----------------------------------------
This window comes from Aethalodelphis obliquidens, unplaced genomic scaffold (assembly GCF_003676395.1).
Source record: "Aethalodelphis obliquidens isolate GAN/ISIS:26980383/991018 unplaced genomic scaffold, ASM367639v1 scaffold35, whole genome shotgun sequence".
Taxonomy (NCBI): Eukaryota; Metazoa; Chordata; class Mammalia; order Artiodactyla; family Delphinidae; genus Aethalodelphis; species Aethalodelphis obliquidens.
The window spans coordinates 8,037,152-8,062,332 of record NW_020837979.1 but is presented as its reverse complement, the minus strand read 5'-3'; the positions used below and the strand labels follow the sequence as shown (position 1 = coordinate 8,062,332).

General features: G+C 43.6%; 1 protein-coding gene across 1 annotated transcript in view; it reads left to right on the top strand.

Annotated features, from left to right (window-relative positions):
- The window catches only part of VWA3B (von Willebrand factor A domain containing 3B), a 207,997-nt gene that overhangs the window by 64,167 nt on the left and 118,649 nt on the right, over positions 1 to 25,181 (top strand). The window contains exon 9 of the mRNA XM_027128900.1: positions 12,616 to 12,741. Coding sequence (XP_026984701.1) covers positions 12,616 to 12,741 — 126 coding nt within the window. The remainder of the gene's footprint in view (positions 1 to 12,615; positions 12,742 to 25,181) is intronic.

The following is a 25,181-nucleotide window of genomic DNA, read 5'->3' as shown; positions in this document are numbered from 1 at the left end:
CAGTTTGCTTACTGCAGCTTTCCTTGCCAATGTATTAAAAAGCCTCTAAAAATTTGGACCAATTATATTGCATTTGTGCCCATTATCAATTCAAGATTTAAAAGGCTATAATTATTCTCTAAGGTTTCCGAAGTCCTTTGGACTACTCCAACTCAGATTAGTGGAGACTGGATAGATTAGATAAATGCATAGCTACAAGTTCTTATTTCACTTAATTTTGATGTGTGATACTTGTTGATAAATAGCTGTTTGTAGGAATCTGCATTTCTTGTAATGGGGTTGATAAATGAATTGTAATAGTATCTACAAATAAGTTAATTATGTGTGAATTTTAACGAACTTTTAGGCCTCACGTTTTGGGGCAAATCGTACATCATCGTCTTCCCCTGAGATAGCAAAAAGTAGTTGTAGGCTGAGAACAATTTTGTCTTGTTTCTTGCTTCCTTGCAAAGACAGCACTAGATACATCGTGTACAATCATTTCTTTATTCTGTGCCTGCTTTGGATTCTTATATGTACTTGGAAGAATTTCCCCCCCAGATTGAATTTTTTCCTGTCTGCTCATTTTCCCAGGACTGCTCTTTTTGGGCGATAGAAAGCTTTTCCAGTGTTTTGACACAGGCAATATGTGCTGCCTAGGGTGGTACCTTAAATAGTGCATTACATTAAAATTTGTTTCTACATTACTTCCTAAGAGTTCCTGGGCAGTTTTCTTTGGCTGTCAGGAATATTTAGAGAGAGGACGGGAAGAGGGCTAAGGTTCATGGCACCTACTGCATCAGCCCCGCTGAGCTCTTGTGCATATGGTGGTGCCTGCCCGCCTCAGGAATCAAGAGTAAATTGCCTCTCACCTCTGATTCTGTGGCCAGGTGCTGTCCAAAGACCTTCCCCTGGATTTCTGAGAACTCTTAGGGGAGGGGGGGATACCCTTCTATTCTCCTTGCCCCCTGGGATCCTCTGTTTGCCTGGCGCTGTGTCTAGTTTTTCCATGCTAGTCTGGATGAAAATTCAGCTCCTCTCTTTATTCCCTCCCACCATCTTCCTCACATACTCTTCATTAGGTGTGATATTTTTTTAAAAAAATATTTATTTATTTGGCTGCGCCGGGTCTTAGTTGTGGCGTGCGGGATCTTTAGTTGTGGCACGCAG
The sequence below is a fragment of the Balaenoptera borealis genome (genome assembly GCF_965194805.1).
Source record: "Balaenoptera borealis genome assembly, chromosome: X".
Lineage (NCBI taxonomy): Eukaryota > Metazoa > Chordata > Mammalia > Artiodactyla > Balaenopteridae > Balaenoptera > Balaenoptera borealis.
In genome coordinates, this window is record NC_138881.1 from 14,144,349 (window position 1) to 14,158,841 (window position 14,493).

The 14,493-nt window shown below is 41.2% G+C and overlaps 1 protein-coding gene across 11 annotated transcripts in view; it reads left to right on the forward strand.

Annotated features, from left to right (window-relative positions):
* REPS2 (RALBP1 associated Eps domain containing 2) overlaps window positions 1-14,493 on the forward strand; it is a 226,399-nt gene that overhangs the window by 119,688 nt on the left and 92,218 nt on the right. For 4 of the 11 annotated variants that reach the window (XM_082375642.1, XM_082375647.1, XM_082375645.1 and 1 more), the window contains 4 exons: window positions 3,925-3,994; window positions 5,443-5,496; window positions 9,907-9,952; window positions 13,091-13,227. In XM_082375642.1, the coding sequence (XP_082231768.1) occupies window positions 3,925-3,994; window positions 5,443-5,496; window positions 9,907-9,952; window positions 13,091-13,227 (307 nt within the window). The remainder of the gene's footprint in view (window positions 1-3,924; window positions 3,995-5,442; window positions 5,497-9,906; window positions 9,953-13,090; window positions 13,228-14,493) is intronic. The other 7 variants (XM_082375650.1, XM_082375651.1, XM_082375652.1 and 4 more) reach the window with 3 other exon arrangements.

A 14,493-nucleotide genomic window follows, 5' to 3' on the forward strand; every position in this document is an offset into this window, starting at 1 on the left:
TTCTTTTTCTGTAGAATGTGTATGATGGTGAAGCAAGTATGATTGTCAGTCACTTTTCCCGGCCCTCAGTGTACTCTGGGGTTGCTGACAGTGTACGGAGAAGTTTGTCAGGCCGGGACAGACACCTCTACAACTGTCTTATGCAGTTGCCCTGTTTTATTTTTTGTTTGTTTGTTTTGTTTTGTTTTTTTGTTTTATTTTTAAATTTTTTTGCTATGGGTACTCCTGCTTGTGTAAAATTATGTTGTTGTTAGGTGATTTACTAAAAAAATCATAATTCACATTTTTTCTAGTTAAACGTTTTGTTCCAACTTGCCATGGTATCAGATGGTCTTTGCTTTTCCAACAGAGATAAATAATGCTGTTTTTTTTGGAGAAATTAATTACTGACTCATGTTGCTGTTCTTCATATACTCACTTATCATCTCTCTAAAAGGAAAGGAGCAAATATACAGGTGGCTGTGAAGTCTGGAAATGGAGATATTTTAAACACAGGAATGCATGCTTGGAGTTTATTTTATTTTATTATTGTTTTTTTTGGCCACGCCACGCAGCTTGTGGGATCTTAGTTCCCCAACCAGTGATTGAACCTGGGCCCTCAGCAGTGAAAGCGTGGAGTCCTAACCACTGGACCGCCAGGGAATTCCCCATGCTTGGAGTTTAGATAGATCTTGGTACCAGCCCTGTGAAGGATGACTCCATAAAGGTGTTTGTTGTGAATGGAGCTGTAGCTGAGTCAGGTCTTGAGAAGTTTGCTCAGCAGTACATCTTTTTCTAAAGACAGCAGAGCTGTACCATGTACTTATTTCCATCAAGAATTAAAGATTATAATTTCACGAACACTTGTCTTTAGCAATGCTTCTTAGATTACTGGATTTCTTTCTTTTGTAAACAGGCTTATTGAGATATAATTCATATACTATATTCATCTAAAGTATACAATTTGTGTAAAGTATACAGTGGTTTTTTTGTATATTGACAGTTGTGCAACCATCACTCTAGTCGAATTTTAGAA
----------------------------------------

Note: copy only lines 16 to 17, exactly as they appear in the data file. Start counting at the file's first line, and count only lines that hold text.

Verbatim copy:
* REPS2 (RALBP1 associated Eps domain containing 2) overlaps window positions 1-14,493 on the forward strand; it is a 226,399-nt gene that overhangs the window by 119,688 nt on the left and 92,218 nt on the right. For 4 of the 11 annotated variants that reach the window (XM_082375642.1, XM_082375647.1, XM_082375645.1 and 1 more), the window contains 4 exons: window positions 3,925-3,994; window positions 5,443-5,496; window positions 9,907-9,952; window positions 13,091-13,227. In XM_082375642.1, the coding sequence (XP_082231768.1) occupies window positions 3,925-3,994; window positions 5,443-5,496; window positions 9,907-9,952; window positions 13,091-13,227 (307 nt within the window). The remainder of the gene's footprint in view (window positions 1-3,924; window positions 3,995-5,442; window positions 5,497-9,906; window positions 9,953-13,090; window positions 13,228-14,493) is intronic. The other 7 variants (XM_082375650.1, XM_082375651.1, XM_082375652.1 and 4 more) reach the window with 3 other exon arrangements.

A 14,493-nucleotide genomic window follows, 5' to 3' on the forward strand; every position in this document is an offset into this window, starting at 1 on the left: